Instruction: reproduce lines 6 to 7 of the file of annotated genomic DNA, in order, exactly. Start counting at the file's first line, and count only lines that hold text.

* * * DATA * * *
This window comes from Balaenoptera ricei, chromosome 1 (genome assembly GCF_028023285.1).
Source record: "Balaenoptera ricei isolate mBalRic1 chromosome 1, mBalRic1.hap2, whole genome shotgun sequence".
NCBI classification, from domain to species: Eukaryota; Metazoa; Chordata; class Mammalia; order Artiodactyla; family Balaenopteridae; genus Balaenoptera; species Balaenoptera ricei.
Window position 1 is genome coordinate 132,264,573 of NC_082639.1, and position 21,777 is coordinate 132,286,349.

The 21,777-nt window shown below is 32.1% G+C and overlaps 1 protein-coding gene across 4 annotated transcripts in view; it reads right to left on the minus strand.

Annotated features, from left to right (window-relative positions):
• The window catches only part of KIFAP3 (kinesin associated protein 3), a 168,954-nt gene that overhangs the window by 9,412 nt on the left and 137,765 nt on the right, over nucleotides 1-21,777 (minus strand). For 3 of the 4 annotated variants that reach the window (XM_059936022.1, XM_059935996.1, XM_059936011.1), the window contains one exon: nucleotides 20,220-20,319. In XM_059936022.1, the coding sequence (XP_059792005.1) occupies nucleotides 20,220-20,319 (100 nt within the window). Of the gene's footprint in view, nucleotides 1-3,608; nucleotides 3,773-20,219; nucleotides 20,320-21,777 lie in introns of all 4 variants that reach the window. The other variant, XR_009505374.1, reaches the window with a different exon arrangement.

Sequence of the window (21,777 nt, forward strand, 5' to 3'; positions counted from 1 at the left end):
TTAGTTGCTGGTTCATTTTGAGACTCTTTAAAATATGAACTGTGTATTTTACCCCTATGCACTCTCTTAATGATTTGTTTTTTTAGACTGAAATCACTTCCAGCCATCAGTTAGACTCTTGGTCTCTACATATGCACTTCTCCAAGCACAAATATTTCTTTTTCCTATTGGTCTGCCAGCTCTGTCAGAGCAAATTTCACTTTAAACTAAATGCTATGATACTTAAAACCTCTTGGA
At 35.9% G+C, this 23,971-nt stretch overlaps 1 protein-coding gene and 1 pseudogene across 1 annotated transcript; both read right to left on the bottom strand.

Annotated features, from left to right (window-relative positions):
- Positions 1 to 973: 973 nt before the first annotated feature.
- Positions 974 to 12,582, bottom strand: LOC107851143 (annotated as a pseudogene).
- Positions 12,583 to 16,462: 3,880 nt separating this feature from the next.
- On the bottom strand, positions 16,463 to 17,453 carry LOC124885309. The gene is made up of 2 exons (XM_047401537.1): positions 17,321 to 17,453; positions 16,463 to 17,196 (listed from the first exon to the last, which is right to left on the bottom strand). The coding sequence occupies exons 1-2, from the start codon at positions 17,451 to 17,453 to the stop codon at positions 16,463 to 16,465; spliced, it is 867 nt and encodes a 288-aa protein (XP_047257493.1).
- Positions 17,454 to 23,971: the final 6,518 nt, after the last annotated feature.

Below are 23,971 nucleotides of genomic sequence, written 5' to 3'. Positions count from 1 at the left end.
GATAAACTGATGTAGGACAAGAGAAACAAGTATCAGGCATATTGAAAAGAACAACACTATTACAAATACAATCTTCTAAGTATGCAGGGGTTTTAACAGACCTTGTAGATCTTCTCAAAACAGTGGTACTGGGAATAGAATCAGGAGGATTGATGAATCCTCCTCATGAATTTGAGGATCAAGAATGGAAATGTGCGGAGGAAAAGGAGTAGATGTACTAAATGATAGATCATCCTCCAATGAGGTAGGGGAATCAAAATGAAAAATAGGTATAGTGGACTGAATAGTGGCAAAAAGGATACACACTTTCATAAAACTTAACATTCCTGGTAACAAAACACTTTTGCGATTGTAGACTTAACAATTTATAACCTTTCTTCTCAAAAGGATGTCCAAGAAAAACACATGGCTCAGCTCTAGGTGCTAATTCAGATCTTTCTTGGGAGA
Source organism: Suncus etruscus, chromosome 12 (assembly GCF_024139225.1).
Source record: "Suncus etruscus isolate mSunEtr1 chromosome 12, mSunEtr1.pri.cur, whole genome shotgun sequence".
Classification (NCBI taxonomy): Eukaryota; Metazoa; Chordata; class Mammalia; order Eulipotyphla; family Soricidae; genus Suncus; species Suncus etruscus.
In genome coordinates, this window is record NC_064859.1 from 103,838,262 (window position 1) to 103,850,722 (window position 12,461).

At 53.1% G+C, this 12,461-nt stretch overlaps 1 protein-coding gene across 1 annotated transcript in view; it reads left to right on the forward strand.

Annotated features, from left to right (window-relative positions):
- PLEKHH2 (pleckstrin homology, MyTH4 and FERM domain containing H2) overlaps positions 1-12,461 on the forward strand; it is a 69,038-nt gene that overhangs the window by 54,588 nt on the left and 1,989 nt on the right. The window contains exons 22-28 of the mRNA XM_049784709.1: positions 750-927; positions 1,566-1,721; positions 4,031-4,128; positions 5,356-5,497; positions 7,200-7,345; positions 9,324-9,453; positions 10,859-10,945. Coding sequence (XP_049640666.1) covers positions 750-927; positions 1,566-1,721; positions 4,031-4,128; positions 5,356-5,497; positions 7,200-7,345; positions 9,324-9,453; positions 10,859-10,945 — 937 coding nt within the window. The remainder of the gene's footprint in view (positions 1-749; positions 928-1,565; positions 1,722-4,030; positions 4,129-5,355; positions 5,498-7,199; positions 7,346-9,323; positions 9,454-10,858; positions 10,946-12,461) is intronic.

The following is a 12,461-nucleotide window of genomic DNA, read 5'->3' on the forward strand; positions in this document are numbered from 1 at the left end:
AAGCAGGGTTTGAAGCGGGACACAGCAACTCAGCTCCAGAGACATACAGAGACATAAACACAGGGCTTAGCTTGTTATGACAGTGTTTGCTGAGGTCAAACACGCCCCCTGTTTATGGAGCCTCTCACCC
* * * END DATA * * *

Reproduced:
Annotated features, from left to right (window-relative positions):
• The window catches only part of KIFAP3 (kinesin associated protein 3), a 168,954-nt gene that overhangs the window by 9,412 nt on the left and 137,765 nt on the right, over nucleotides 1-21,777 (minus strand). For 3 of the 4 annotated variants that reach the window (XM_059936022.1, XM_059935996.1, XM_059936011.1), the window contains one exon: nucleotides 20,220-20,319. In XM_059936022.1, the coding sequence (XP_059792005.1) occupies nucleotides 20,220-20,319 (100 nt within the window). Of the gene's footprint in view, nucleotides 1-3,608; nucleotides 3,773-20,219; nucleotides 20,320-21,777 lie in introns of all 4 variants that reach the window. The other variant, XR_009505374.1, reaches the window with a different exon arrangement.